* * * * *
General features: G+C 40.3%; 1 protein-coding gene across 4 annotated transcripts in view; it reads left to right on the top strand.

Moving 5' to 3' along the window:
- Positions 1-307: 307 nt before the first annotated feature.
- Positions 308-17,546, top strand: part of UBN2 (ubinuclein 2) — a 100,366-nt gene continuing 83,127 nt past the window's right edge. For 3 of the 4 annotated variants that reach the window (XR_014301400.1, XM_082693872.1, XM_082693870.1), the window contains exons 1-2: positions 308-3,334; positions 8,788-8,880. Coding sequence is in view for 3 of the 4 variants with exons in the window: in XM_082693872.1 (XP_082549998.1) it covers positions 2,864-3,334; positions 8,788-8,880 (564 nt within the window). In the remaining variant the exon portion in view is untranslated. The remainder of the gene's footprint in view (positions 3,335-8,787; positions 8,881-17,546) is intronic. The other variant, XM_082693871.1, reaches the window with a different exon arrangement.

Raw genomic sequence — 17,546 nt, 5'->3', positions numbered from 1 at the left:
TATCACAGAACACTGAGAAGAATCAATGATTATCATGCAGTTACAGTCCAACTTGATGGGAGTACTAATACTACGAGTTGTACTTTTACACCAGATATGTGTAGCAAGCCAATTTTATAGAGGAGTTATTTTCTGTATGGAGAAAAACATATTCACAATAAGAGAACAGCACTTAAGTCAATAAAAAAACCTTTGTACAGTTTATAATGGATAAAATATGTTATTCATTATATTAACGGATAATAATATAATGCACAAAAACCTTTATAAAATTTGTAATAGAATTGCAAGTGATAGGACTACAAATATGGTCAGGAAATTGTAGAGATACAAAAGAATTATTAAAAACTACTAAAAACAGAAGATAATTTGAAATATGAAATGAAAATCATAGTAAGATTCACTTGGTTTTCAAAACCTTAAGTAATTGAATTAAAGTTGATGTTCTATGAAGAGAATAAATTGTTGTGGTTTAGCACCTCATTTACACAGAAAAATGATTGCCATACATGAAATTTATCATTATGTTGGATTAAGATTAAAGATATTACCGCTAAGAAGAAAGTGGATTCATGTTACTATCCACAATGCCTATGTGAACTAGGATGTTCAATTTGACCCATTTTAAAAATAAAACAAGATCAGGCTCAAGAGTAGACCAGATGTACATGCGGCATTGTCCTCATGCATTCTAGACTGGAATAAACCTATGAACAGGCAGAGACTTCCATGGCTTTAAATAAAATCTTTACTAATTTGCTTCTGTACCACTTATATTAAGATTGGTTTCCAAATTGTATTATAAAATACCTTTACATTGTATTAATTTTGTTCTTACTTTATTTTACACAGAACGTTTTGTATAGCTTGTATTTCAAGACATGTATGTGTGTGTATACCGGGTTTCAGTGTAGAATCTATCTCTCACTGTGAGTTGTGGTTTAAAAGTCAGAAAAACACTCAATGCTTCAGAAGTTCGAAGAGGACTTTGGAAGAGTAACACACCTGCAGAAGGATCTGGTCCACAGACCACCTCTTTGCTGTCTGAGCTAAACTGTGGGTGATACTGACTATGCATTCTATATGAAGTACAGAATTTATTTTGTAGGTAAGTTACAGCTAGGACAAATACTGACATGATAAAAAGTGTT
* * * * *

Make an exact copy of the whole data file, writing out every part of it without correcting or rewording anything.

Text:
General features: G+C 40.3%; 1 protein-coding gene across 4 annotated transcripts in view; it reads left to right on the top strand.

Moving 5' to 3' along the window:
- Positions 1-307: 307 nt before the first annotated feature.
- Positions 308-17,546, top strand: part of UBN2 (ubinuclein 2) — a 100,366-nt gene continuing 83,127 nt past the window's right edge. For 3 of the 4 annotated variants that reach the window (XR_014301400.1, XM_082693872.1, XM_082693870.1), the window contains exons 1-2: positions 308-3,334; positions 8,788-8,880. Coding sequence is in view for 3 of the 4 variants with exons in the window: in XM_082693872.1 (XP_082549998.1) it covers positions 2,864-3,334; positions 8,788-8,880 (564 nt within the window). In the remaining variant the exon portion in view is untranslated. The remainder of the gene's footprint in view (positions 3,335-8,787; positions 8,881-17,546) is intronic. The other variant, XM_082693871.1, reaches the window with a different exon arrangement.

Raw genomic sequence — 17,546 nt, 5'->3', positions numbered from 1 at the left:
TATCACAGAACACTGAGAAGAATCAATGATTATCATGCAGTTACAGTCCAACTTGATGGGAGTACTAATACTACGAGTTGTACTTTTACACCAGATATGTGTAGCAAGCCAATTTTATAGAGGAGTTATTTTCTGTATGGAGAAAAACATATTCACAATAAGAGAACAGCACTTAAGTCAATAAAAAAACCTTTGTACAGTTTATAATGGATAAAATATGTTATTCATTATATTAACGGATAATAATATAATGCACAAAAACCTTTATAAAATTTGTAATAGAATTGCAAGTGATAGGACTACAAATATGGTCAGGAAATTGTAGAGATACAAAAGAATTATTAAAAACTACTAAAAACAGAAGATAATTTGAAATATGAAATGAAAATCATAGTAAGATTCACTTGGTTTTCAAAACCTTAAGTAATTGAATTAAAGTTGATGTTCTATGAAGAGAATAAATTGTTGTGGTTTAGCACCTCATTTACACAGAAAAATGATTGCCATACATGAAATTTATCATTATGTTGGATTAAGATTAAAGATATTACCGCTAAGAAGAAAGTGGATTCATGTTACTATCCACAATGCCTATGTGAACTAGGATGTTCAATTTGACCCATTTTAAAAATAAAACAAGATCAGGCTCAAGAGTAGACCAGATGTACATGCGGCATTGTCCTCATGCATTCTAGACTGGAATAAACCTATGAACAGGCAGAGACTTCCATGGCTTTAAATAAAATCTTTACTAATTTGCTTCTGTACCACTTATATTAAGATTGGTTTCCAAATTGTATTATAAAATACCTTTACATTGTATTAATTTTGTTCTTACTTTATTTTACACAGAACGTTTTGTATAGCTTGTATTTCAAGACATGTATGTGTGTGTATACCGGGTTTCAGTGTAGAATCTATCTCTCACTGTGAGTTGTGGTTTAAAAGTCAGAAAAACACTCAATGCTTCAGAAGTTCGAAGAGGACTTTGGAAGAGTAACACACCTGCAGAAGGATCTGGTCCACAGACCACCTCTTTGCTGTCTGAGCTAAACTGTGGGTGATACTGACTATGCATTCTATATGAAGTACAGAATTTATTTTGTAGGTAAGTTACAGCTAGGACAAATACTGACATGATAAAAAGTGTT